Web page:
“I really wanted it to be nuanced because at the end of the day there are so many different things at play in the book and what the book tries to say about real life and how social media affects people differently.” , Matson said.
Matson had around 30 pages of her manuscript written when she applied for The Telling Room Fellowship. She wrote most of the time in late fall and early winter after the cross-country ski season had ended, writing the majority of the first draft by hand.
âI just found out that typing on the computer would make me rewrite the same sentence over and over again. The handwriting forced me to keep going, âMatson said.
Among the small crowd at Thursday’s reading was Danny Paul, one of Matson’s cross-country coaches at Falmouth High and his teacher in a year-long honors literature class.
âWhat struck me about her as a writer is two things. One was her phenomenal vocabulary for someone 15 years old and most importantly her ability to write sophisticated sentences already,â said Paul. .
Paul said he believed there were connections between Matson’s racing and writing talent. There is the discipline to do the job, Paul said, but also a quiet knowledge that the process will work.
âShe’s very confident in what she does and what she knows and that’s kind of what makes her who she is,â Paul said.
There is also a desire to improve.
âWhen Sofie was finishing this book, one of the comments she made to me was, ‘I’m curious to see how I grow up as a writer,’ Paul said. her age. She’s very determined to be as good as she can be, that’s the way I see it, and I don’t think that’s a burden on her.
When asked if she “writes while running,” Matson laughed softly.
âWe had to write a one-page pitch for the application. I came up with this running, âshe said.
âOf course, when you run 6 to 10 or more than 10 miles, you get bored. You start to think about things, âMatson said. âIf you write a book, you tend to start thinking about what you wrote, what you plan to write that day. For me, I was running in the morning and brainstorming general ideas and themes. Maybe I would come up with a line or two that I thought was particularly concise or that I really liked, and I would think, OK, I want to work with that later today. But I wouldn’t really compose long prose while running, just basic ideas. “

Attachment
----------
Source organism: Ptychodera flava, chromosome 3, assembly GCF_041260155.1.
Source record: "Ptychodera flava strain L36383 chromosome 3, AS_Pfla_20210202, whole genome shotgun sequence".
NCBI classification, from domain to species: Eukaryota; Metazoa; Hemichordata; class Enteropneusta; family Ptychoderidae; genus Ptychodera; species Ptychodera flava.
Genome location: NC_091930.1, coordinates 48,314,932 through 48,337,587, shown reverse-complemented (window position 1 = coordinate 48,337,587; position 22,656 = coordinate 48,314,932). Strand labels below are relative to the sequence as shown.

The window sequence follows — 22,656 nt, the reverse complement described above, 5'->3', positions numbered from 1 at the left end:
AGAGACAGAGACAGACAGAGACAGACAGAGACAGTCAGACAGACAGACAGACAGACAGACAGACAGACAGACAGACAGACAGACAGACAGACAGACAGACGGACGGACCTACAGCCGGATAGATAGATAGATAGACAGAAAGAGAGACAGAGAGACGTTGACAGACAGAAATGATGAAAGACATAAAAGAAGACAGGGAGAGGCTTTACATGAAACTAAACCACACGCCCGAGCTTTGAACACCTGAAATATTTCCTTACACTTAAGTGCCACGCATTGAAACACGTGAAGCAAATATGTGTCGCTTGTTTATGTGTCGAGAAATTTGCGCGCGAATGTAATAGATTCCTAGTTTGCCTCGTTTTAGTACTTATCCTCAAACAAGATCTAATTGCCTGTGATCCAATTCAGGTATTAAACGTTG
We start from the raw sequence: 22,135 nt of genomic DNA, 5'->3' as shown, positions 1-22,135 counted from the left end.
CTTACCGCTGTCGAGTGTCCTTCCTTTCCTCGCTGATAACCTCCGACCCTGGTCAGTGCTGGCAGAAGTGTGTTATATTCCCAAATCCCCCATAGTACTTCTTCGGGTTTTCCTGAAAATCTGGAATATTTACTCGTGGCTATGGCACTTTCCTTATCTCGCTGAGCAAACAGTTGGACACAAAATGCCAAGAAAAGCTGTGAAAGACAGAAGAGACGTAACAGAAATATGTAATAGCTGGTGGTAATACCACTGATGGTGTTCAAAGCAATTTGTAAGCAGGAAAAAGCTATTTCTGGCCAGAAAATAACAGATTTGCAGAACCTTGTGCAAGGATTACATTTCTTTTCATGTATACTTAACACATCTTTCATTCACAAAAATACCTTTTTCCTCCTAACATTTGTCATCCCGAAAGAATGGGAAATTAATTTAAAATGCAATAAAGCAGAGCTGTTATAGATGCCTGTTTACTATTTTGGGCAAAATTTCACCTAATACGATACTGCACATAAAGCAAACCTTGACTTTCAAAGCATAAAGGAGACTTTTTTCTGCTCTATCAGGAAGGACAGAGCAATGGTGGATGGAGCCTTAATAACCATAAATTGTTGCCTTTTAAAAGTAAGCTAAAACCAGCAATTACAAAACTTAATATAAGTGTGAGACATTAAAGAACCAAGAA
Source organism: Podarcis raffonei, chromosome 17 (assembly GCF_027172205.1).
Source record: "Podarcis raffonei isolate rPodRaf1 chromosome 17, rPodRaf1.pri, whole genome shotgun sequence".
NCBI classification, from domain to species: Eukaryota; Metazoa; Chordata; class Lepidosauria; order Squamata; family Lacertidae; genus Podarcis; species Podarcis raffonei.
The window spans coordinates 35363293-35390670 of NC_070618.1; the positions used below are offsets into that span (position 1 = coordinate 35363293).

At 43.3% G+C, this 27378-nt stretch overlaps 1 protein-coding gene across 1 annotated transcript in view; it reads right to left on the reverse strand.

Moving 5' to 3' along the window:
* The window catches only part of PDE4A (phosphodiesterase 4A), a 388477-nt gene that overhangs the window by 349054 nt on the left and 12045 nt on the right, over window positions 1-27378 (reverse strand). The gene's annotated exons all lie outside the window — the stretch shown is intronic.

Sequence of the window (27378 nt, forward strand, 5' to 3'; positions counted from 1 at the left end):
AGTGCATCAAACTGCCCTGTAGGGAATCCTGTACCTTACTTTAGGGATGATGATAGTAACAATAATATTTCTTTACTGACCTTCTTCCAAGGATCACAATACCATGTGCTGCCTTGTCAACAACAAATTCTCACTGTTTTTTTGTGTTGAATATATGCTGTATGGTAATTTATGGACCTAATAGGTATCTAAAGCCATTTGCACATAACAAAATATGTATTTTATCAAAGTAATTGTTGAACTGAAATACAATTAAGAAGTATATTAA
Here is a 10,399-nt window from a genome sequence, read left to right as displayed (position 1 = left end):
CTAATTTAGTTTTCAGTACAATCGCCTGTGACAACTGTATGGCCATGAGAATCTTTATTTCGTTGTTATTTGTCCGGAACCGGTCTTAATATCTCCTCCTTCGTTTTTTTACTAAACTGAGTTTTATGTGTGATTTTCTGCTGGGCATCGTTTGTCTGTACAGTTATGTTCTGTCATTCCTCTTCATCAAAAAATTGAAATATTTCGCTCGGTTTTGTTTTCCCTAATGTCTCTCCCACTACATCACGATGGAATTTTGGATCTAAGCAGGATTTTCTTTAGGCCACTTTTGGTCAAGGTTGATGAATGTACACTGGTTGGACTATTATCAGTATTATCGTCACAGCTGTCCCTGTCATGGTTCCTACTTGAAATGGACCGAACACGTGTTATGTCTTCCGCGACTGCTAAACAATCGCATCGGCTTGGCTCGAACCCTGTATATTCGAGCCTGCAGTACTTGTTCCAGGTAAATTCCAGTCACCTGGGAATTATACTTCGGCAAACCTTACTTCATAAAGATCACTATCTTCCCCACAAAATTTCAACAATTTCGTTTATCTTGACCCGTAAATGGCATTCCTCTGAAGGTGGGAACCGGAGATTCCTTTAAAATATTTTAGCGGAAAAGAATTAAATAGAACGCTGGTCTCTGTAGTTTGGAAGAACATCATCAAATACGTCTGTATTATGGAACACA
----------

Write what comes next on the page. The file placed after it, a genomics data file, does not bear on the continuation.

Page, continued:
Regarding his own social media habits, Matson said, âI’m not very active on social media. I guess I look a lot like my protagonist, Maggie, I’m more of an observer. Or at first as Maggie before she became very involved in her role in the CIA investigation.
In the book, Maggie begins as a mostly anonymous sophomore. As her followers grow, she learns to deal with comments from strangers, good and bad, regarding her videos. But those comments, and even his increased fame in high school, are still filtered through the ClickClock app and text messages. Maggie wonders how difficult communication would be if everyone’s phones, along with their attached photos, memes, and videos, were taken away.
âMaintaining a conversation without your phone for supporting evidenceâ¦ seemed tedious. Maggie considered it impossible to get to know someone this way, âMatson wrote.
For Matson, being in the public eye – and learning to communicate with strangers – became a reality when she was a freshman and dominating the fall cross country season. Now as a published author, Matson has added another reason for people to ask his opinion, to put a recording device or a camera in front of his face.
âI learned that this is part of being involved in sport. It’s just a fact of life that you have to be able to talk to people and be able to communicate.